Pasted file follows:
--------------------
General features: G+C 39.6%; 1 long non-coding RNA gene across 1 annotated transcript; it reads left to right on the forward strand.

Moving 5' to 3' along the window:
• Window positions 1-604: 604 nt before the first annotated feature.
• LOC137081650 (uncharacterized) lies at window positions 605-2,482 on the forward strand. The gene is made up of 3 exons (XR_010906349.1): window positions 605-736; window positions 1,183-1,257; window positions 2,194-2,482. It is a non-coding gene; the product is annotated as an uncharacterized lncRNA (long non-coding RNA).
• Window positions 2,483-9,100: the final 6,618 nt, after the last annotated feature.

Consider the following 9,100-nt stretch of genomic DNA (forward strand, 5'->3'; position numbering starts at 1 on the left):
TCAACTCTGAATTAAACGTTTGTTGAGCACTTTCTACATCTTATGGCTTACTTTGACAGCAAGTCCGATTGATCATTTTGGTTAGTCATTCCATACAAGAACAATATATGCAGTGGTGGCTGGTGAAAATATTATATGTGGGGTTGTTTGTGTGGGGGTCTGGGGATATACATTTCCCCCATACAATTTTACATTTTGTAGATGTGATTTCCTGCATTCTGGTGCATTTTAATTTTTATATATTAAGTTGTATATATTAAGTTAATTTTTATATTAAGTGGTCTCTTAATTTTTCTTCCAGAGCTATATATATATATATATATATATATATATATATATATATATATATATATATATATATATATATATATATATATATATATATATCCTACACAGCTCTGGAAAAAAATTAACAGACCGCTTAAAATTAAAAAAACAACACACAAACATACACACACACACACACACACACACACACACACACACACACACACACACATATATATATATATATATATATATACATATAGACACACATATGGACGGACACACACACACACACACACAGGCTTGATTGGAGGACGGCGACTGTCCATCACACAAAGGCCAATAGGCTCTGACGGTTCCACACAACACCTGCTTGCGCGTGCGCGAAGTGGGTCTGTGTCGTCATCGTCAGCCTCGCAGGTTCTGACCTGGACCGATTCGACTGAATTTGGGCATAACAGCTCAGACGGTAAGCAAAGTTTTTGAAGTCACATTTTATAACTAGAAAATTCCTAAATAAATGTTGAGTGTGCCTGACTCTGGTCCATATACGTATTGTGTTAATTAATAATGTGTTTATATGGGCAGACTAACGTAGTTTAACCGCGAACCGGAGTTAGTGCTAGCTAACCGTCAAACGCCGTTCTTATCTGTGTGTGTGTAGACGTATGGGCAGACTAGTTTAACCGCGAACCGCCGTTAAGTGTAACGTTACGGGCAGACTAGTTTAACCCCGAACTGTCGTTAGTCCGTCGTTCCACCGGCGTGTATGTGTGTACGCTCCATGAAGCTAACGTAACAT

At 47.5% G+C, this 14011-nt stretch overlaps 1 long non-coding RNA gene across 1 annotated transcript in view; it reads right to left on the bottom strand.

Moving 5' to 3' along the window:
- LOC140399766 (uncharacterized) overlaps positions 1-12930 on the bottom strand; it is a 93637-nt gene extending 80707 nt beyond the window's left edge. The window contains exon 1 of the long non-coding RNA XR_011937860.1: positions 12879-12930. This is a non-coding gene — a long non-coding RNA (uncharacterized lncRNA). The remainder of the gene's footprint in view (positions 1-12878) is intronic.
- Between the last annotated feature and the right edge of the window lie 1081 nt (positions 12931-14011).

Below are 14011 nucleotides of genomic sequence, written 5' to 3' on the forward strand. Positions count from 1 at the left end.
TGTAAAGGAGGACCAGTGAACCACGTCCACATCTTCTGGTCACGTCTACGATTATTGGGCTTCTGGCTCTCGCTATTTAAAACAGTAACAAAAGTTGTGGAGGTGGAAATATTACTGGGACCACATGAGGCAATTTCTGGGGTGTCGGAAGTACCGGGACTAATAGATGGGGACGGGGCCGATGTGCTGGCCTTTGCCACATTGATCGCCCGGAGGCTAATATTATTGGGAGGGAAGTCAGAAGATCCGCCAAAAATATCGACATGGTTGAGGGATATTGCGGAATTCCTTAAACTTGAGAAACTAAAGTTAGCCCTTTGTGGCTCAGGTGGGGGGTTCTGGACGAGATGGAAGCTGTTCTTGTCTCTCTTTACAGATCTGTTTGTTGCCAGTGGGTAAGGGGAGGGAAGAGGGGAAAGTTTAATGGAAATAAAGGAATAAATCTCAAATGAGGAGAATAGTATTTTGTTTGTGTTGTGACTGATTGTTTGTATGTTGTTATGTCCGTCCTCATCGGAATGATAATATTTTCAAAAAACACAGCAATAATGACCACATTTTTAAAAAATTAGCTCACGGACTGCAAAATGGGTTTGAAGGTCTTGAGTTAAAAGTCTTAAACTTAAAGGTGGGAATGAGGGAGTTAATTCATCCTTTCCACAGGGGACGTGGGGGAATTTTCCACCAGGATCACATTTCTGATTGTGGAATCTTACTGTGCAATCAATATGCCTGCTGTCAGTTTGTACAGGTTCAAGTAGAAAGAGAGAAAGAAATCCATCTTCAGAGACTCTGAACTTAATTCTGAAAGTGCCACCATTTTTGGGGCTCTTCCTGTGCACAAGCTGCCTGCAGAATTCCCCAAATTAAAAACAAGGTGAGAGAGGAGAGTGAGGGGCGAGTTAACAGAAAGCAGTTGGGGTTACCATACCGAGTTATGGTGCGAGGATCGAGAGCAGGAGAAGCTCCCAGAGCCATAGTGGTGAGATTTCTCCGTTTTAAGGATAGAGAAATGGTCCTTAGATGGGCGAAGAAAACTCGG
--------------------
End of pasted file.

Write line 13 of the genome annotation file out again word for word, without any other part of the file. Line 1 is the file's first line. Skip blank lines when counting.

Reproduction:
TGTAAAGGAGGACCAGTGAACCACGTCCACATCTTCTGGTCACGTCTACGATTATTGGGCTTCTGGCTCTCGCTATTTAAAACAGTAACAAAAGTTGTGGAGGTGGAAATATTACTGGGACCACATGAGGCAATTTCTGGGGTGTCGGAAGTACCGGGACTAATAGATGGGGACGGGGCCGATGTGCTGGCCTTTGCCACATTGATCGCCCGGAGGCTAATATTATTGGGAGGGAAGTCAGAAGATCCGCCAAAAATATCGACATGGTTGAGGGATATTGCGGAATTCCTTAAACTTGAGAAACTAAAGTTAGCCCTTTGTGGCTCAGGTGGGGGGTTCTGGACGAGATGGAAGCTGTTCTTGTCTCTCTTTACAGATCTGTTTGTTGCCAGTGGGTAAGGGGAGGGAAGAGGGGAAAGTTTAATGGAAATAAAGGAATAAATCTCAAATGAGGAGAATAGTATTTTGTTTGTGTTGTGACTGATTGTTTGTATGTTGTTATGTCCGTCCTCATCGGAATGATAATATTTTCAAAAAACACAGCAATAATGACCACATTTTTAAAAAATTAGCTCACGGACTGCAAAATGGGTTTGAAGGTCTTGAGTTAAAAGTCTTAAACTTAAAGGTGGGAATGAGGGAGTTAATTCATCCTTTCCACAGGGGACGTGGGGGAATTTTCCACCAGGATCACATTTCTGATTGTGGAATCTTACTGTGCAATCAATATGCCTGCTGTCAGTTTGTACAGGTTCAAGTAGAAAGAGAGAAAGAAATCCATCTTCAGAGACTCTGAACTTAATTCTGAAAGTGCCACCATTTTTGGGGCTCTTCCTGTGCACAAGCTGCCTGCAGAATTCCCCAAATTAAAAACAAGGTGAGAGAGGAGAGTGAGGGGCGAGTTAACAGAAAGCAGTTGGGGTTACCATACCGAGTTATGGTGCGAGGATCGAGAGCAGGAGAAGCTCCCAGAGCCATAGTGGTGAGATTTCTCCGTTTTAAGGATAGAGAAATGGTCCTTAGATGGGCGAAGAAAACTCGG